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Red Faction II

Hands-On - Volition blows a hole in our wall for the second time

These days, it's not so strange to see a decent first person shooter on the PlayStation 2. Medal of Honor: Frontline is of course the de facto standard, but it's easy to forget that Volition's Red Faction helped pave the way for EA's seminal classic. We haven't forgotten though, and with Red Faction II, Volition and publisher THQ aim to remind you the best way they know how - by blowing a hole in the wall with a rocket launcher and shoving it down your throat.

Corridors can be dangerous

Back in the red

The original Red Faction was a very good game, but it suffered from a handful of flaws - most notably its framerate, which dipped quite considerably below acceptable levels at times - but the thing it was most guilty of was failing to innovate enough. Ironic, perhaps, because the Geo-Mod system, which allowed players to blast holes in the masonry and even dig makeshift bunkers with rockets, was arguably one of the coolest things to appear in a shoot'em'up since the railgun. Fortunately, Volition has taken each and every criticism of the first game into account and five years after the rebellion on Mars, your mission is a lot more beautiful and a lot more destructible.

The player's role is that of a demolitions expect, sent in with a team of five specialist squad members on a mission to oust the maniacal dictator Sopot, whose reign of some fifteen years is really starting to annoy the locals. But lurking behind this unassuming and frankly quite uninspiring story is a carefully woven tale of violence and intrigue, well scripted and well paced.

Having been dropped from a gunship to take out a small fortress, the first thing you notice about Red Faction II though is how gorgeous it looks. Gone are the low-res textures and simple geometry, replaced by well lit, carefully constructed buildings offering some fairly intelligent design. Once you get into the thick of things, dodging rocket blasts from sentry towers and hiding behind thick concrete pillars, the quality of the character animation also becomes evident - particularly death animations. Shoot a bad guy and he might just flop to the ground, but he'll spill his guts if you hit him hard enough, and you can even relegate him to a pile of giblets with a bit of rocket-propelled oomph. What's more, Volition has made use of some amusing situational animations - in one area, a violent explosion rips through a poor guard leaving him standing exactly where he was, sans upper body...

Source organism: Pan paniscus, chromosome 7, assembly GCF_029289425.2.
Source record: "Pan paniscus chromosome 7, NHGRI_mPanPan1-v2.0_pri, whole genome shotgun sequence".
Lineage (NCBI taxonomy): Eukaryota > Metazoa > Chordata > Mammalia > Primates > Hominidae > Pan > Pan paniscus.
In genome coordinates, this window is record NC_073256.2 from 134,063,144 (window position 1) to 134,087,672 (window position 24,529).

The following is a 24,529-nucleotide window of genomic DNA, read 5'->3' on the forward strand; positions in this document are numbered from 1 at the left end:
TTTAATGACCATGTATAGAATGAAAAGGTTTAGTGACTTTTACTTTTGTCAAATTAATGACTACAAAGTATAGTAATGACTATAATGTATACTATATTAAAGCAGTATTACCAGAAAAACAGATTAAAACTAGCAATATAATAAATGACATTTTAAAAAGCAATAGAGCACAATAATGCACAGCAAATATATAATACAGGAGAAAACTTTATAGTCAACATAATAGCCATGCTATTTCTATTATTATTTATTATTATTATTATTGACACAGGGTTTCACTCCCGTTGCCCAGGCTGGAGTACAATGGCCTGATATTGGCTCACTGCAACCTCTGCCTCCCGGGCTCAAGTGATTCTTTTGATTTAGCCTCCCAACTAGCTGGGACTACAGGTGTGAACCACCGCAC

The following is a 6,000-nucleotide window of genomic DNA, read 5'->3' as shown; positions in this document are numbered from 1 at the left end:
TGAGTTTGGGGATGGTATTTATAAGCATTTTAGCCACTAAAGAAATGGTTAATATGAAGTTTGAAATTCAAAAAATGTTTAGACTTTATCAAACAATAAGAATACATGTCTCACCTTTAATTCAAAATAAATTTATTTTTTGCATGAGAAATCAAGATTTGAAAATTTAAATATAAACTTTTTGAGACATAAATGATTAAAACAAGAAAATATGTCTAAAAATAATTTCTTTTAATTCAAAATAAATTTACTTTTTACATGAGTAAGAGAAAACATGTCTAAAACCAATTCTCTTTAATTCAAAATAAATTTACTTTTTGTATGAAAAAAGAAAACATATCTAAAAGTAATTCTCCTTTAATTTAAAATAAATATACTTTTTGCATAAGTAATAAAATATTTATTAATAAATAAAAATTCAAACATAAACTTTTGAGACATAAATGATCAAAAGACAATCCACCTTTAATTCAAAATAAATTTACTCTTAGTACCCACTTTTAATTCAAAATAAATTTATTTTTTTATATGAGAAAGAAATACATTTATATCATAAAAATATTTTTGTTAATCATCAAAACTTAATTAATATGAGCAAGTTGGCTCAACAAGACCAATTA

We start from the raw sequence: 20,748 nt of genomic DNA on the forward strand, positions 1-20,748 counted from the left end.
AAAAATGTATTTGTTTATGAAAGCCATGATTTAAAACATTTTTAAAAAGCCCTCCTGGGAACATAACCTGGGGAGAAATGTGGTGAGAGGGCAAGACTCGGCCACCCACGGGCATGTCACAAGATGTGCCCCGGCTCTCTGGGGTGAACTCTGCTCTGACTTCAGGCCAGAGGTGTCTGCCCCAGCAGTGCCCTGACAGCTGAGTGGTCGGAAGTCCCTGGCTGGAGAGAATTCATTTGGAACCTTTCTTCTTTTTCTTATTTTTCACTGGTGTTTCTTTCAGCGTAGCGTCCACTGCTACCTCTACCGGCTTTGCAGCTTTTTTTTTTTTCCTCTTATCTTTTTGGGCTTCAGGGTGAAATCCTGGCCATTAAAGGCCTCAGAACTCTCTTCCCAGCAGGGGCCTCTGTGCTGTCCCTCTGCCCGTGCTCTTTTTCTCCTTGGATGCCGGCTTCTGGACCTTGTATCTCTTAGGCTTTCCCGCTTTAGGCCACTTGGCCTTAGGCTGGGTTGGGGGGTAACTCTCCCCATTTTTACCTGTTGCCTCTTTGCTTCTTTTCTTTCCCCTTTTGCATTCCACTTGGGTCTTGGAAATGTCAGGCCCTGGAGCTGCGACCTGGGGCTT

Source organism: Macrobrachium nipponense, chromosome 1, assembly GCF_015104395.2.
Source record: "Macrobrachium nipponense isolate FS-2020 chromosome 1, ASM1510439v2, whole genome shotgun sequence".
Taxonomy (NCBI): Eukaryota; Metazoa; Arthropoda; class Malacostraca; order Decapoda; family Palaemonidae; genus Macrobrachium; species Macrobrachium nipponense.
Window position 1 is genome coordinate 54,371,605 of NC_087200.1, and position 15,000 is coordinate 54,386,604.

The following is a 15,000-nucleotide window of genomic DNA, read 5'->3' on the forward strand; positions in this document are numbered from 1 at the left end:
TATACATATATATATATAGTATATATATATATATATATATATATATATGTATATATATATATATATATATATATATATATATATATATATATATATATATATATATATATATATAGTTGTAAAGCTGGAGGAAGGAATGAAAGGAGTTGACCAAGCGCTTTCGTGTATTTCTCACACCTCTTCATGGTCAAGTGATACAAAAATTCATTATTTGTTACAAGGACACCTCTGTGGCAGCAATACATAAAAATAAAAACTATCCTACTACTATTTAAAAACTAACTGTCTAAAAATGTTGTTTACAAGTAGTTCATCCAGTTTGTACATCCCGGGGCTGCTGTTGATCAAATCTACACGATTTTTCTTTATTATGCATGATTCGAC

And here's one I blasted a hole in earlier

Blowing chunks

Red Faction II builds on the Geo-Mod engine that allowed real-time environmental destruction, and this time around it can be split into three distinct layers. First of all, there are the bullet holes, scorch marks and so on which pepper the walls and mess up the fine exterior. Beyond that, there are destructible objects like lampposts and barrels, which rocket up into the air and crash down in a smouldering mess, and beyond that, we have the heavy-duty Geo-Mod technology, which mostly applies to puzzles and combat tactics. At its simplest, you can take advantage of it to blow a hole in a wall for easy access to something, but as you move on it creates a nice halfway point between basic shoot'em'up gameplay and the scripted sequences, which are back in abundance.

Level scripting in RFII is greatly improved, with huge action set pieces that don't upset the tempo, and along with your bevy of troops and considerable opposition, unite to manufacture an entertaining spectacle, which not only keeps you interested but also involves you to a reasonable degree. That said, the amount of scripting and the addition of new objectives is all a smokescreen to try and hide the game's linearity, but at this stage it's no less exciting on account of that. You may be moving from A to B, but it's far from a stroll through some bland corridors.